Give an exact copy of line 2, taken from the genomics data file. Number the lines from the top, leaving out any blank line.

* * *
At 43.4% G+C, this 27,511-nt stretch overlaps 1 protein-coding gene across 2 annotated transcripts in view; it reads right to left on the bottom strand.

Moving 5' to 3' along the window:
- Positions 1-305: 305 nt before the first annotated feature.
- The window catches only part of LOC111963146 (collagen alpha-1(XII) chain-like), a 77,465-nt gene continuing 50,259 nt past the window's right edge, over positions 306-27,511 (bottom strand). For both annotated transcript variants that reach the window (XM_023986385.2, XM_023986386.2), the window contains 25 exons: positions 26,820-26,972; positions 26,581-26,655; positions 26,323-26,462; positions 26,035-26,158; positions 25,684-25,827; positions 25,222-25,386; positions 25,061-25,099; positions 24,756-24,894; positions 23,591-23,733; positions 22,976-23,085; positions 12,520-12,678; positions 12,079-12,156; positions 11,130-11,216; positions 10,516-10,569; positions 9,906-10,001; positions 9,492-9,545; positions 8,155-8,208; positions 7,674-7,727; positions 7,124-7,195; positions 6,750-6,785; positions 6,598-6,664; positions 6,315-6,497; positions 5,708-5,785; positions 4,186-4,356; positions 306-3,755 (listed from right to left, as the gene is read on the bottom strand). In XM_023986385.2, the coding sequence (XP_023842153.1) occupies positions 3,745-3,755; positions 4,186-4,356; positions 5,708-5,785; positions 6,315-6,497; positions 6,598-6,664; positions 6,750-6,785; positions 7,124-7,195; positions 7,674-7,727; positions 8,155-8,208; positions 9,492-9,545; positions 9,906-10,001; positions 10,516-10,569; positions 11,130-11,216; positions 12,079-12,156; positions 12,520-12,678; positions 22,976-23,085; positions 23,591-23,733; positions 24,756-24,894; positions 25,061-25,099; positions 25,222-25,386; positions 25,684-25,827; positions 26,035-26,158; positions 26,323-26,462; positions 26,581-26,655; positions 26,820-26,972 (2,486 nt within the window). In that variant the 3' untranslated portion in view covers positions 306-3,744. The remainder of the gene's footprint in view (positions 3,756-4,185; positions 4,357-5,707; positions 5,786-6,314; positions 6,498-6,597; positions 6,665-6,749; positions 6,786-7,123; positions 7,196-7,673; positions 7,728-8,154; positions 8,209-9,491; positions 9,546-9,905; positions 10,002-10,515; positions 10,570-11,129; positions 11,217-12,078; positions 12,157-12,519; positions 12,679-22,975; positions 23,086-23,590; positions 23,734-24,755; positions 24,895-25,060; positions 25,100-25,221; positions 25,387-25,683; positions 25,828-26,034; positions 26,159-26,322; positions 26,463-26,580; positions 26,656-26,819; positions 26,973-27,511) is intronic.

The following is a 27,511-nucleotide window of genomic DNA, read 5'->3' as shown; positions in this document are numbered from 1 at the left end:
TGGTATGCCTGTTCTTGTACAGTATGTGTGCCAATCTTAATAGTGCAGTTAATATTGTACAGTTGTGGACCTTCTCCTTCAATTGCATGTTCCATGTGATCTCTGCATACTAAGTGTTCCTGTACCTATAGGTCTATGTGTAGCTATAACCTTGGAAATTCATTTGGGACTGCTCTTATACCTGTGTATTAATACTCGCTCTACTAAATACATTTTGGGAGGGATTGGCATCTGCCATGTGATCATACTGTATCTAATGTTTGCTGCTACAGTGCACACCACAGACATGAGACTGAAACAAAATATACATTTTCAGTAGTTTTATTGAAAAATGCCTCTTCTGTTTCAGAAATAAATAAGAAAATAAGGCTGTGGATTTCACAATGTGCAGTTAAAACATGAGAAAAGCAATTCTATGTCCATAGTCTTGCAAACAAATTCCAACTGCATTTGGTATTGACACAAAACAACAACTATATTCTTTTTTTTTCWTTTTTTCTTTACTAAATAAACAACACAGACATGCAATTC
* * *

Moving 5' to 3' along the window: